LAS VEGAS — Martha Stewart will be giving souffle advice on your cell phone as you shop for groceries. Pull down the ingredients onscreen and send her a text message while you wheel your cart toward the baking soda.
That is just one vision of the near future unveiled during the 42nd annual NATPE confab (Jan. 25-27), as 8,500 delegates tried to come to grips with the evolving media landscape, which many panelists and execs say is headed toward total video-on-demand and portability.
An entire day was devoted to the issue of video streaming and downloading from these newfangled personal portable gadgets, with the emphasis not so much on the technological breakthroughs — they’re already here — as on just how and who would make money from them.
While the younger crowd seemed particularly captivated by the possibility of new outlets for their creativity, the established buyers and sellers got down to the business of, well, buying and selling those traditional mainstays — firstrun strips and offnet reruns.
A narrow field of strips vied for major market station clearances, with Warner Bros. gabber Tyra Banks taking an early lead, having cleared most of the Fox O&Os.
The heat was then on Sony to land a launch station group for its project with Howard Stern sidekick Robin Quivers, and on Twentieth TV to find a springboard for its financial advice show with Suze Orman.
By week’s end, the buzz was that Orman would bypass the Fox-owned stations and end up with some of the vacated “Larry Elder Show” time periods on CBS O&Os as well as some ABC and NBC outlets.
As for Quivers, she personally wined and dined execs from both Tribune stations and Fox stations, but apparently she has not yet shaken off the Howard Stern stigma. (She has been “the voice of reason” on Stern’s show for 23 years.)
As for the aforementioned Stewart, syndicator NBC U was signing up a number of stations on the convention floor for morning slots, which meant the license fees were less steep than those for “The Jane Pauley Show,” which airs mostly in early fringe but is hanging on by a thread.
Twentieth TV’s other strip hopefuls, “A Current Affair” and “Judge Alex,” were declared firm go’s, thanks initially to vertical integration. The former begins airing on Fox stations in March, while the gaveler begins on those same stations in September.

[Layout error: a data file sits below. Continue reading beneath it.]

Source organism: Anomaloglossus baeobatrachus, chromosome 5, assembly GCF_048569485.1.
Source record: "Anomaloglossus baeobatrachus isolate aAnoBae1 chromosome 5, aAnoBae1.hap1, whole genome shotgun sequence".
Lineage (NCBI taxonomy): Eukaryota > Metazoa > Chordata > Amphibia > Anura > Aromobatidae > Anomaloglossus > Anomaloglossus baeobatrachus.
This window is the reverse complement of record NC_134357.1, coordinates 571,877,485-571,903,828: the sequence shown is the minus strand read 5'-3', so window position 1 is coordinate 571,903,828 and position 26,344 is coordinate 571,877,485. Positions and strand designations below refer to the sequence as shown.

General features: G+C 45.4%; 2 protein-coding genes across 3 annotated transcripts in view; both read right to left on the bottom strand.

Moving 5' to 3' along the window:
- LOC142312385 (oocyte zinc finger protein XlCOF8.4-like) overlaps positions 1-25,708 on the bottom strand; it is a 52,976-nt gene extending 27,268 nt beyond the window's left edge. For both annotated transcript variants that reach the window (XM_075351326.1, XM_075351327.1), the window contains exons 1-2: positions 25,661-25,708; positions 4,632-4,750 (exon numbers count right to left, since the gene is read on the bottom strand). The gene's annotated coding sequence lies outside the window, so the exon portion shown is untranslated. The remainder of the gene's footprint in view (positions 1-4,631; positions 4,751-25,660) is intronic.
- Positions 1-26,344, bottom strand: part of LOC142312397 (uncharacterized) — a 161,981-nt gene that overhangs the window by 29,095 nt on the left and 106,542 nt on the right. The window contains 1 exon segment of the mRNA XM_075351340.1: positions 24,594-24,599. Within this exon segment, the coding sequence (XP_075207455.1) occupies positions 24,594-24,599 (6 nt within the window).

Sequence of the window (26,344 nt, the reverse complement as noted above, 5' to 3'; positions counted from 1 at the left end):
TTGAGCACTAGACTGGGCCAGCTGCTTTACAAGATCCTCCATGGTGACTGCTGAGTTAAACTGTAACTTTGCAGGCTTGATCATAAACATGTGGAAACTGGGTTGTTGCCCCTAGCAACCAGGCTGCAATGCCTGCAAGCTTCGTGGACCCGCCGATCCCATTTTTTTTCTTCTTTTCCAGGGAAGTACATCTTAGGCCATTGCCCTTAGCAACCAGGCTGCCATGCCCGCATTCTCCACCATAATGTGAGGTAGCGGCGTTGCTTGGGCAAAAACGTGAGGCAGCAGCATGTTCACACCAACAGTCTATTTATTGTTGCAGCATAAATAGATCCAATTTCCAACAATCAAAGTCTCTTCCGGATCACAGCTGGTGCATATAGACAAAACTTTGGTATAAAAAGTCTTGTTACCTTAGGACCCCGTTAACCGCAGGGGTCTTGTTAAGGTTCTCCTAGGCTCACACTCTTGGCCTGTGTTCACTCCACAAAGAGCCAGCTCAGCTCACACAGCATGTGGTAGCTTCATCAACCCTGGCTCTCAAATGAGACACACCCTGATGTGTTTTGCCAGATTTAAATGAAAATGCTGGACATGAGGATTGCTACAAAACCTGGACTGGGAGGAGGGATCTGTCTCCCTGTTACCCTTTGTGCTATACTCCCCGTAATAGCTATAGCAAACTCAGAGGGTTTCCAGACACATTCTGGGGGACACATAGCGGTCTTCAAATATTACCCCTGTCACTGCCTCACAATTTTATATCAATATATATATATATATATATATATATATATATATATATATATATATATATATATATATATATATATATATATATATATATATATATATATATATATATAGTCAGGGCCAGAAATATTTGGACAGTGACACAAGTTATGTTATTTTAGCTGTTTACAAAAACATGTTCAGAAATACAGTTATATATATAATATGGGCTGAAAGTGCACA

Ironically, for a trade show set up chiefly for over-the-air TV stations to fill their empty program slots, the most talked-about negotiations were for HBO’s “The Sopranos,” which attracted three final cable bidders — TNT, Spike and A&E.
Word was the price had escalated beyond $1.8 million an episode, which pushes it toward the all-time record of $1.9 million per seg for “Law & Order: Criminal Intent,” which USA and Bravo bought jointly late last year.
As for off-net sitcoms, Warner’s “Two and a Half Men” came to Vegas as the most highly touted new laffer to come down the pike. However, rather than officially begin to market the show, syndie brass will wait until the end of 2005, after the show premieres next season on the Eye network as the official replacement in the coveted 9 p.m. timeslot previously held by “Everybody Loves Raymond.”
The tone of the trade show, which unspooled at the Mandalay Bay both in hotel suites and on the convention floor, was fairly upbeat.
“People were meeting and greeting, and in some cases even doing deals,” said Bill Carroll, top programming maven for the Katz rep firm. “Is this the NATPE of old? The answer is no. But is this a revitalized convention? The answer is yes.”
The 55 panel sessions, which ran concurrently with the exhibition hours, were by and large well-received and well-attended, though some questioned the wisdom of Ted Turner as the opening keynoter.
Turner, who has been out of the business for five years, used the occasion to blast media concentration — a development he once championed, but that eventually caused him to lose $8 billion. The maverick mogul also couldn’t resist taking another potshot at CNN’s archrival, Fox News Channel, comparing its alleged bias toward the Bush administration to Hitler’s Nazi propaganda machine. His advice to would-be producers? Given media concentration, get into the restaurant business!
The benign spirit that hovered over NATPE was that of the late Brandon Tartikoff. His gut instinct for good programming and his commitment to shows he believed in were lauded by the three recipients of the Legacy award, co-sponsored by Variety, bestowed in his honor.
At a ceremony Jan. 25, Lifetime CEO Carole Black and uber-producers Dick Wolf and James Burrows spoke about Tartikoff’s contributions to the biz. “He was the last true programmer that worked solely on his gut,” Wolf recalled.
Now that NATPE prexy-CEO Rick Feldman has gotten the trade show back on track, speculation about its future has dissipated. In fact, NATPE will once again be housed at the Mandalay Hotel in 2006, with dates set for Jan. 24-26.
(Denise Martin, Pamela McClintock and Barbara Scherzer contributed to this report.)